After the midweek Europa League match, Juventus take on Genoa on the road on Sunday Night. Unfortunately, the Thursday game proved that Serie A is still Juventus’ main target (I’m referring in particular to the day off given to Barzagli and Bonucci) despite the large lead. Even though the starters will likely start, it won’t be a walk in the park at the Luigi Ferraris stadium.
Genoa currently sit in 11th position, basically in no man’s land: they are 12 points above the relegation zone and 8 point beneath an EL spot. They are floating, but I feel that every time we visit them, it ends being a very heated and controversial match. The environment will be for sure hot.
Gian Piero Gasperini has made an outstanding job so far. He returned at Grifone on September 29 and turned a shaky franchise (they finished 17th for two years in a row) into a solid, self-confident team, with a clear (well, supposed to be clear) idea of football. He has collected seven wins, seven draws and five losses in his current tenure. Let’s not forget that he led the team to a whopping 5th position in 2008-2009. Despite flopping big time elsewhere, Gasperini seems to be in his element at Genoa.
His football is unconventional. His idea is that all the players must take part in the build-up of the actions, including the defenders. He usually starts with a 3-4-3, but often there is only one true CB on the pitch who anchors the defense. Antonini and Marchese were adapted as RCB and LCB for most part of the season.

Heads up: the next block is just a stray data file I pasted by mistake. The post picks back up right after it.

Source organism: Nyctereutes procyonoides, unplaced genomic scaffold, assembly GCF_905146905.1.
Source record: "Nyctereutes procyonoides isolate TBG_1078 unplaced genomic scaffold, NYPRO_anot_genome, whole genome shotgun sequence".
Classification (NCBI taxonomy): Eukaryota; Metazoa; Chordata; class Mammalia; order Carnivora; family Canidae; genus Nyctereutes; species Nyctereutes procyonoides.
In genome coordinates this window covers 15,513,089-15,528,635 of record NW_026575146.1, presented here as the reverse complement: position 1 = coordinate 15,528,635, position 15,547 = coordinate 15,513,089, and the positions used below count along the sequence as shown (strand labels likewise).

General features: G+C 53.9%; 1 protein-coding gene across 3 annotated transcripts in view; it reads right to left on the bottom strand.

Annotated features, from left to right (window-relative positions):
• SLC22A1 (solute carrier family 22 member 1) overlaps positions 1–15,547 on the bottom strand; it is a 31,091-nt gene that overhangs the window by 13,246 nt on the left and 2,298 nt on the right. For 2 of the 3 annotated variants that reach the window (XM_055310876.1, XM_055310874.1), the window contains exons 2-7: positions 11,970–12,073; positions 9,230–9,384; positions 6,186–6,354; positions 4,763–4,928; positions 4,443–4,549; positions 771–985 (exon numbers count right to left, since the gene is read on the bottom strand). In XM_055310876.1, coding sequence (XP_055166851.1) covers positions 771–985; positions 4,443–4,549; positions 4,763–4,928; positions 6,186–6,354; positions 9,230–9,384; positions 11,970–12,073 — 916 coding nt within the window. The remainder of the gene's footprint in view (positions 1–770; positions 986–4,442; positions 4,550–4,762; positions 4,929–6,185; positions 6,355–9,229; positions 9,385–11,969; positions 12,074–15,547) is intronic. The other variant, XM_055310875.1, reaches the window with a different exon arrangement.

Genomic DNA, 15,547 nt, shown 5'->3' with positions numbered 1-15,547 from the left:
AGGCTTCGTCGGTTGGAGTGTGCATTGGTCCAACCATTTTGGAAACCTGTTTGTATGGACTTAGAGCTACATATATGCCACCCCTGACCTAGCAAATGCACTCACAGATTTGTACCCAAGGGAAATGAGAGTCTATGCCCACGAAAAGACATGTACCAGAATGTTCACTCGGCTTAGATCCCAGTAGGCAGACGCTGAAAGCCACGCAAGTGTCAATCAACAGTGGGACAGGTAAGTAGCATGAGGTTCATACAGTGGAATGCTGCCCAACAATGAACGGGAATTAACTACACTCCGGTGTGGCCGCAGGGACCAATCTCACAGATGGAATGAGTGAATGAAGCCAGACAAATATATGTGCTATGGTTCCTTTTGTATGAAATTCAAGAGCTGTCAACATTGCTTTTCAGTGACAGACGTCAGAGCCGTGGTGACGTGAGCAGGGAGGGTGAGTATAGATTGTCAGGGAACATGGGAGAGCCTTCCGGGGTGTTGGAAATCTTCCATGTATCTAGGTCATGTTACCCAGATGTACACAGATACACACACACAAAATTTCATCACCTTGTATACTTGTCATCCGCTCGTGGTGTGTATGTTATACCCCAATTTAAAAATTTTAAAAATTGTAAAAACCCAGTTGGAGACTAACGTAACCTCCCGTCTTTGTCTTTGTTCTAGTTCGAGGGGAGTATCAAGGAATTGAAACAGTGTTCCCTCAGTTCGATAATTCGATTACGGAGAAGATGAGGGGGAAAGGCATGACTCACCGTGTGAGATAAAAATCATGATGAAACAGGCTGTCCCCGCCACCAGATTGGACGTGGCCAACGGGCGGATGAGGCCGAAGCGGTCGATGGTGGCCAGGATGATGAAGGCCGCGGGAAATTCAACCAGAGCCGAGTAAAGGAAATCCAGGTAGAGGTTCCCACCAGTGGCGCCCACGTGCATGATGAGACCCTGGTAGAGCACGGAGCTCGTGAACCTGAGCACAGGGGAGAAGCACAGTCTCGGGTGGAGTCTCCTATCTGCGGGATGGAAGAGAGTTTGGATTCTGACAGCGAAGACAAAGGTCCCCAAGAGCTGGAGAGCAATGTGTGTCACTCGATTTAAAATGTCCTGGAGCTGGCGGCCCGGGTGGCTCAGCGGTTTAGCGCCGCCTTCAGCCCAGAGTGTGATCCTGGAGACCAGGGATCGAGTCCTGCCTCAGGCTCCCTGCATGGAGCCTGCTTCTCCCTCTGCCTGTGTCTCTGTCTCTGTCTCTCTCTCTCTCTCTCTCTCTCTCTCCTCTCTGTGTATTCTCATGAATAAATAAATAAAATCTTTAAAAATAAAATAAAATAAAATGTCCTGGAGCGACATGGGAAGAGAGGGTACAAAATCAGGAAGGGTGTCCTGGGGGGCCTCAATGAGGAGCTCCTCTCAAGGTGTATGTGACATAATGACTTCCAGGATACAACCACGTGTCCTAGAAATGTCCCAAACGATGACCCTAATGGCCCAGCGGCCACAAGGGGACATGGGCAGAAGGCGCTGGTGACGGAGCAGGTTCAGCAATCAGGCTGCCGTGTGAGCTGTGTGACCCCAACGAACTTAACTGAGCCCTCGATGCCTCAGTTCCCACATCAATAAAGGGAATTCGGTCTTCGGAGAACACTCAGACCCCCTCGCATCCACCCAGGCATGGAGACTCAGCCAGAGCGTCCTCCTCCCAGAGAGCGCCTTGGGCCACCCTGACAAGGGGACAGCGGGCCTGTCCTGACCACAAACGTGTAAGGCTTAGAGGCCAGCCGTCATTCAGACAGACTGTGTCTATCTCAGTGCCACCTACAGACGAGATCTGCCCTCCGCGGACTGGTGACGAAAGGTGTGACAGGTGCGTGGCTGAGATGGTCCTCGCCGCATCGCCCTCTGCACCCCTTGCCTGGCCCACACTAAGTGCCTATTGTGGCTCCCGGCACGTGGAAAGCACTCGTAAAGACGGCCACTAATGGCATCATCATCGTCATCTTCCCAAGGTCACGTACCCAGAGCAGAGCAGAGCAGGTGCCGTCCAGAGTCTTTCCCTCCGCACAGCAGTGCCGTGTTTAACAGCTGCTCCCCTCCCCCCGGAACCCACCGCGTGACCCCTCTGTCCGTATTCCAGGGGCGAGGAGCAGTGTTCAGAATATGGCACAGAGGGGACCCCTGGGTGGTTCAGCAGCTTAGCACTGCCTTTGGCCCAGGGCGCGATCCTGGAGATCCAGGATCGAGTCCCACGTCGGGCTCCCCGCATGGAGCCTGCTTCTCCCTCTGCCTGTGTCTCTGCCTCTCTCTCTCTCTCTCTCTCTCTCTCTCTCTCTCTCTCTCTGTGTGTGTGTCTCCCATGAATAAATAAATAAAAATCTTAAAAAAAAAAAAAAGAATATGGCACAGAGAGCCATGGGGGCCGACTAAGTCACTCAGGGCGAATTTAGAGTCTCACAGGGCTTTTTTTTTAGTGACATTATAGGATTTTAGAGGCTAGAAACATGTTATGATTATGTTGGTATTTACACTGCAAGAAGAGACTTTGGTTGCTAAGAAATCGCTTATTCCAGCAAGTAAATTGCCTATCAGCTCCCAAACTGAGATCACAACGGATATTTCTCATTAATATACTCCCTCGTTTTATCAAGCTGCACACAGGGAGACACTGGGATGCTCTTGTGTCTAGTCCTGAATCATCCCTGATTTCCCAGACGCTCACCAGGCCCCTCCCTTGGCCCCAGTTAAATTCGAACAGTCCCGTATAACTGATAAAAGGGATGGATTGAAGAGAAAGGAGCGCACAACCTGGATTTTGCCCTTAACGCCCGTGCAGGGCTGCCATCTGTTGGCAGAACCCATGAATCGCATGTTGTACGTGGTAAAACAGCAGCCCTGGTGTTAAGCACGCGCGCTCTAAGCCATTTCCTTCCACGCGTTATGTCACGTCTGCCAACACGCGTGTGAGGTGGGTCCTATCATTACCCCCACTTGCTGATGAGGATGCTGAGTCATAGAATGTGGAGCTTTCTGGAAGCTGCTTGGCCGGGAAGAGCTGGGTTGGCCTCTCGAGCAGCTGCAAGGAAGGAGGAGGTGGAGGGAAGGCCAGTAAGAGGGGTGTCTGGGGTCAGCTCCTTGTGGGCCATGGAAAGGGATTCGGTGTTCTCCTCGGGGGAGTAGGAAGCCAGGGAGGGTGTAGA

The left flanks is Genoa’s forte: in some matches, they fielded three LBs (Marchese, De Ceglie and Antonelli), creating a combination that is hard to contain. Genoa are very good in playing with width and crossing at a high volume. Thanks to Matuzalem’s resurgence, a player that Gasperini adores, they also use the long balls a lot, with Gilardino flirting with the offside line.
Gasperini is well known for enhancing the performances of his lone striker (Milito and especially Borriello are still thanking him) and with Gilardino is no different: 11 goals in 20 matches with the former Juventus U-21 team coach at the helm.
Since they usually play with a high defensive line, systematically using the offside trap, they suffer well-timed through balls and long balls when the opponent manage to make the right movement and stay onside.
There are some doubts regarding the lineup. The talented Perin will start on goal, the danger of him pulling off a hero performance is always around the corner. A lot depends on the recovery of Antonini, if he can make it, he might play as RCB or as a RWB. Otherwise, De Maio and Portanova are contending for the first spot, while Motta would play as wingback.
In the middle, Bertolacci and Matuzalem have developed quite a chemistry, with the first being more offensive (watch out for his outside shooting) and second sitting deeply and distributing the ball (and occasionally hammering opponents down with dirty tackles).
On offense, the energetic Konate will play on the right: he has recently found his first goal in Serie A, with Gilardino of course in the middle. For the left flank, Gasperini has three options: Antonelli as LWB and the veteran Sculli or the annoying Fetfatzidis as LW, or De Ceglie as LWB and Antonelli as LW. I won’t be surprised to see the second, more cautious option. Genoa have the ability of switching to 4-3-3 at ease, inserting the youngster Sturaro in the midfield or simply shuffling things. There are some reports stating that Gasp might streghten the midfield, sacrificizing Konate and pairing upfront Gila and Sculli.
Genoa didn’t play a good match at Juventus stadium, losing 2-0 and being very passive. On Sunday, Gasperini counts on “showing the many progresses we have made so far.”